The Clan Cameron Museum is a place of pilgrimage for members of Clan Cameron from around the world, and provides a fascinating insight into an important part of the story of Lochaber for the rest of us. It can be found some seven miles north west of Spean Bridge, along single track roads that leave the main A82 at the poignant Commando Memorial.
The museum occupies a traditional building looking across parkland to Achnacarry Castle. To one end of it is an artillery piece captured by the Queen's Own Cameron Highlanders at the Battle of Loos, during World War I. Not far from the other end, above the car park, is the Cameron Cairn, built using stones provided by clan members from many parts of the world. Many of the stones were inscribed before being built into the cairn by international branches of the Clan Cameron Association.
Within the museum you find a series of rooms laid out in a highly effective manner. Topics covered include the story of Prince Charles Edward Stuart, "Bonnie Prince Charlie" and the 1745 uprising. Clan Cameron supported the uprising, and not far from the museum the consequences of this can be seen in the form of the very partial ruin of the original Achnacarry Castle, destroyed by government troops in 1746. Included in the items on display is one of Prince Charles' waistcoats, and a Jacobite ring. An earlier Jacobite uprising is remembered by the presence in the museum of the boots worn by Sir Ewen Cameron, the 17th clan chief, at the Battle of Killiecrankie in 1689.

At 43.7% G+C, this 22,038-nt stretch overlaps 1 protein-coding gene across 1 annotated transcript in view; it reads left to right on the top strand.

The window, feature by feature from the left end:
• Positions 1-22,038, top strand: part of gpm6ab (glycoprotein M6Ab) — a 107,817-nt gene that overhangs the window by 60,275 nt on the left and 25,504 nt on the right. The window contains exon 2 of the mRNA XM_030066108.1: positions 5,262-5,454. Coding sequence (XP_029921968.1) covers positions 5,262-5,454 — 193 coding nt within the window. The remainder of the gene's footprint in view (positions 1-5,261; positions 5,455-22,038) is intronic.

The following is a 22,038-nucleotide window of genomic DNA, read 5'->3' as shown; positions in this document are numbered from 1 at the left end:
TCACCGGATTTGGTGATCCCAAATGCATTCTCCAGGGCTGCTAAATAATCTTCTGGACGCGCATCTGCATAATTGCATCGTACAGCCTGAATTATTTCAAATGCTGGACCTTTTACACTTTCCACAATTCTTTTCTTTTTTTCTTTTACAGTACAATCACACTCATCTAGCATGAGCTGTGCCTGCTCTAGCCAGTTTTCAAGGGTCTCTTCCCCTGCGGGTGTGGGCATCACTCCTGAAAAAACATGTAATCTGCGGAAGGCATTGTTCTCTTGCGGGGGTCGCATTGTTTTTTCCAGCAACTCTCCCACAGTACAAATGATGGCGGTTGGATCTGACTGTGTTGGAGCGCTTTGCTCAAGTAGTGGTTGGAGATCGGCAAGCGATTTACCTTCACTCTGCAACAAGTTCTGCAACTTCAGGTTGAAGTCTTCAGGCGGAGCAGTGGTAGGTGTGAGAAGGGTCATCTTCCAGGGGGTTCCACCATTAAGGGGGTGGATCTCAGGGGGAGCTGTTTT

Clan Cameron's military links are represented in many parts of the museum. The story is told here of the Queen's Own Cameron Highlanders from their formation in 1793 to their more recent amalgamation with other Scottish regiments. Also on display is a Cameron of Erracht regimental kilt that was originally issued to an officer of the Queen's Own Cameron Highlanders. This was among the last of a very long line of kilts to be worn in action by soldiers of the Highland regiments when it was in use at Dunkirk in 1940.
Another display commemorates the clan's links with the commandos. These were more geographical than genealogical, as from early 1942 Achnacarry Castle was used as the Commando Basic Training Centre, a place where volunteers from regiments throughout the Army, and later the Royal Marines, were moulded by an exceptionally tough training program into men fit to wear the green beret and take the war back into occupied Europe and beyond. It is difficult to believe today, but as you look across the parkland to the front of Achnacarry Castle, you have to imagine this as home to over 50 Nissen huts and other buildings. During the training centre's active life some 25,000 men were trained here, including men from many parts of Europe (even some Germans) and United States Rangers. Information about the Commando Basic Training Centre is available in the museum, as is a leaflet describing a "Commando Trail".
The Clan Cameron Museum is far more than just a military museum. You can find information and displays here about the modern management of the surrounding Lochiel Estate, about Clan Cameron legends and history, and about famous Camerons. One very striking exhibit is the bridesmaid's dress worn by six year old Catherine Cameron, the daughter of 27th Clan Chief Donald Angus Cameron of Lochiel, at the 1981 Royal Wedding of HRH The Prince of Wales and Lady Diana Spencer.
Those looking for more in-depth information can explore the wealth of background and genealogical material available in the Clan Records Room, while the shop has a range of books and clan memorabilia, including items made in Cameron tartans. Plus cold drinks and ice cream for those warmer days.
The Clan Cameron Museum was established in 1989 by Donald Cameron Younger of Locheil and his wife Lady Cecil Cameron with the enthusiastic support of the clan chief. It was extended in 1998.